Boy to look into a young man feeling disenfranchised in modern Britain, the National takes the same subject and plays it for big laughs. Suhayla El-Bushra's The Suicide is an adaptation of a controversial Stalin-era Russian satire by Nikolai Erdman, and sees Javone Prince's affable everyman Sam Desai frustrated after five years without a job, his wife Maya (Rebecca Scroggs) having to support them both, and the two living in her mother Sarah's (Ashley McGuire) flat. When he tries to help a friend he ends up late for the Job Centre, meaning he has his benefits sanctioned and, feeling completely useless, goes to the top of his tower block in the middle of the night, toying with the idea of jumping off.
It's more of a cry for help than a serious attempt, but nobody's ever really alone
and he wakes up the next morning to find that he's made the news.
Gil (Michael Karim) has filmed him on his phone and uploaded it to YouTube, and now
Sam is inundated with concerned visitors. But they don't want to talk him out of
suicide, they want to make sure that when he kills himself they get something out of
it. So Erica (Lisa Jackson,) owner of a struggling organic cafe, wants publicity
from him eating his last meal there, wannabe rapper Igor (Tom Robertson) wants to
make a hit tribute single, social worker Min (Pooky Quesnel) and local Councillor
Brian (Pal Aron) want to score political points by blaming the death on each other's
failings, and teenager Demetri (Nathan Clarke) wants to cash in by calling himself
El-Bushra has written a script that's both witty and broadly comic, and Nadia Fall
matches it with a production of frantic grotesques: McGuire's randy mother-in-law
steals the early scenes - including some surprise nudity with only a
strategically-placed armchair stopping us finding out if she really has been
"growing it out for a wax." But there's soon many other memorably extreme turns,
like Ayesha Antoine's Cleo, a tarty gangster's wife who wants Sam to pretend they've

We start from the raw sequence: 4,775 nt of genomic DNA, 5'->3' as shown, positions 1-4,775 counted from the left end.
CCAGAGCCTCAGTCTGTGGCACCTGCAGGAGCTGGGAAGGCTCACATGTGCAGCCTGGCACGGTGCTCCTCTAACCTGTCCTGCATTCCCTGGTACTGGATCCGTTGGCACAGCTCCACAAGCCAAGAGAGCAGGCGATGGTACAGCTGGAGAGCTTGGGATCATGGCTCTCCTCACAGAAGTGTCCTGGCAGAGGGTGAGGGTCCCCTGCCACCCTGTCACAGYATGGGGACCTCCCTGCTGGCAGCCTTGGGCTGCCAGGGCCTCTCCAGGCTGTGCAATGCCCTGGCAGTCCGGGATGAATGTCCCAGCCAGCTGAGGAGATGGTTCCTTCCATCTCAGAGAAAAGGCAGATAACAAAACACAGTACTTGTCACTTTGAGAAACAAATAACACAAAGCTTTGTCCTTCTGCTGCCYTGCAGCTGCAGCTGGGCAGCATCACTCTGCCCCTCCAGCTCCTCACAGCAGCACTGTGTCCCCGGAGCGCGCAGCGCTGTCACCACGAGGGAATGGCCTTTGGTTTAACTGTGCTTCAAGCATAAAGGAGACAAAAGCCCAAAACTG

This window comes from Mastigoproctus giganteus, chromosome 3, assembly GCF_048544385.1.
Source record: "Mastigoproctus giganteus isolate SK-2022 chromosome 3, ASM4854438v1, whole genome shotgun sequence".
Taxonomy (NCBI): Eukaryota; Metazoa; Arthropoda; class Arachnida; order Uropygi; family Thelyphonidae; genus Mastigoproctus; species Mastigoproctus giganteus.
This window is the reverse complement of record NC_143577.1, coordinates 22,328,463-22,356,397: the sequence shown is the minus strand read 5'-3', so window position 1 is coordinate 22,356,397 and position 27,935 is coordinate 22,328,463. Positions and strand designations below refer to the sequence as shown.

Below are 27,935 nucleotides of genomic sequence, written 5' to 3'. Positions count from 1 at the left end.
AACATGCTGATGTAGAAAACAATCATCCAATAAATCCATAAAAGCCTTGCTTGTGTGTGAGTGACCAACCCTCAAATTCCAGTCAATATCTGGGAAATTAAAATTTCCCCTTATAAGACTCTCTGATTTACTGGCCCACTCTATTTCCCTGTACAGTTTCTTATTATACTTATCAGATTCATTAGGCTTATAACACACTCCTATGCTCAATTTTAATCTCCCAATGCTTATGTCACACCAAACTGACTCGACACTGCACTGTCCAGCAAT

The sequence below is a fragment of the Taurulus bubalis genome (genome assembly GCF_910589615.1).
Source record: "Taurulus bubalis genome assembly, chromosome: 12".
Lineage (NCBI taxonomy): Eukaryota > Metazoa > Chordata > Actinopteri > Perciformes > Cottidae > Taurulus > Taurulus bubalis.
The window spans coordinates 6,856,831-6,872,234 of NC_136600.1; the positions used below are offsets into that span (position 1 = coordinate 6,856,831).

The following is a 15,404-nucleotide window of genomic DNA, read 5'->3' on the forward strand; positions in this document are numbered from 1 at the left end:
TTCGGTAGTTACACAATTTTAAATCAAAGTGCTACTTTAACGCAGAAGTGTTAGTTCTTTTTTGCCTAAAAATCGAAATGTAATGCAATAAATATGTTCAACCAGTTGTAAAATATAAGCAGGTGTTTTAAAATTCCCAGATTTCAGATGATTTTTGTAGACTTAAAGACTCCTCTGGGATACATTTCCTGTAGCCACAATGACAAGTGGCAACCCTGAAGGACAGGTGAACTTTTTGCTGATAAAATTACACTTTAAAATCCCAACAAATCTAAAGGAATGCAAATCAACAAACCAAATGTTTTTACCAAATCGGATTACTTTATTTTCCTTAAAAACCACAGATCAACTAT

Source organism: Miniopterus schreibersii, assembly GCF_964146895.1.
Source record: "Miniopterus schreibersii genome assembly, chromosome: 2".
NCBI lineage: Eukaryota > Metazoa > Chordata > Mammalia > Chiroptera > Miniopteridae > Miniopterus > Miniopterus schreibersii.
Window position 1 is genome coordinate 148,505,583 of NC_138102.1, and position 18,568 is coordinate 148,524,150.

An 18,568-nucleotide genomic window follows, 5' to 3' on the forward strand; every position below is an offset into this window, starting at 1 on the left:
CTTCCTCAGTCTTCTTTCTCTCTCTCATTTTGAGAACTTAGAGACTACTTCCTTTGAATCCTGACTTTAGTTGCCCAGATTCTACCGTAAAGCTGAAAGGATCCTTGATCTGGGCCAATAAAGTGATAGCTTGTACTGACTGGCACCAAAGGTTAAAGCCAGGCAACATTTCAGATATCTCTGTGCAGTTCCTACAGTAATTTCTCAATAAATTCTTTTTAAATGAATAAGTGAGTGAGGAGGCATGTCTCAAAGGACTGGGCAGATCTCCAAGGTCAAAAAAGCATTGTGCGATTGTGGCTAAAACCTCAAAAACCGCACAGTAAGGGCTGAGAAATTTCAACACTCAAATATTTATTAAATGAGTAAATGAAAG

been having an affair, so her husband won't suspect her real lover; and Paul
Kaye as Patrick, a trustafarian filmmaker who claims credit for the Arab Spring.
Ben Stones' set smoothly takes us around the Clement Attlee estate where the action
takes place, concealing a drummer (Sam Jones) in various corners to provide an
insistent beat, counting down to the death Sam somehow seems to have agreed to.
There's a warm heart to The Suicide in Prince and Scroggs' relationship as
the bickering but loving couple, but despite the second act not quite reaching the
comic heights of the first this is a show with a huge amount of detailed work done
to wring every possible moment of humour out of the story, and one a lot of whose
gags will stick with me: Including the reason Patrick has a tattoo of Margaret
Thatcher on his stomach, the reaction of his German partner Ava (Lizzie Winkler)
when he mentions the War, and a video cameo from Gunnar Cauthery and Antonia Kinlay
as potty-mouthed daytime TV presenters.
And then there's McGuire's appearance as the ghost of Thatcher herself, revealing
she's mounted a coup since dying and is now God, because "there's no reason for
people not to work just because they're dead." So there's no escaping the brutal
political points El-Bushra is making in turning a satire of Stalinism into one of
austerity Britain, and among the disturbing truths the high comedy slips through,
the most worrying may be how easily the premise translates to its new setting.
The Suicide by Suhayla El-Bushra, based on the play by Nikolai Erdman, is booking in
repertory until the 25th of June at the National Theatre's Lyttelton.
Running time: 2 hours 35 minutes including interval.
Photo credit: Johan Persson.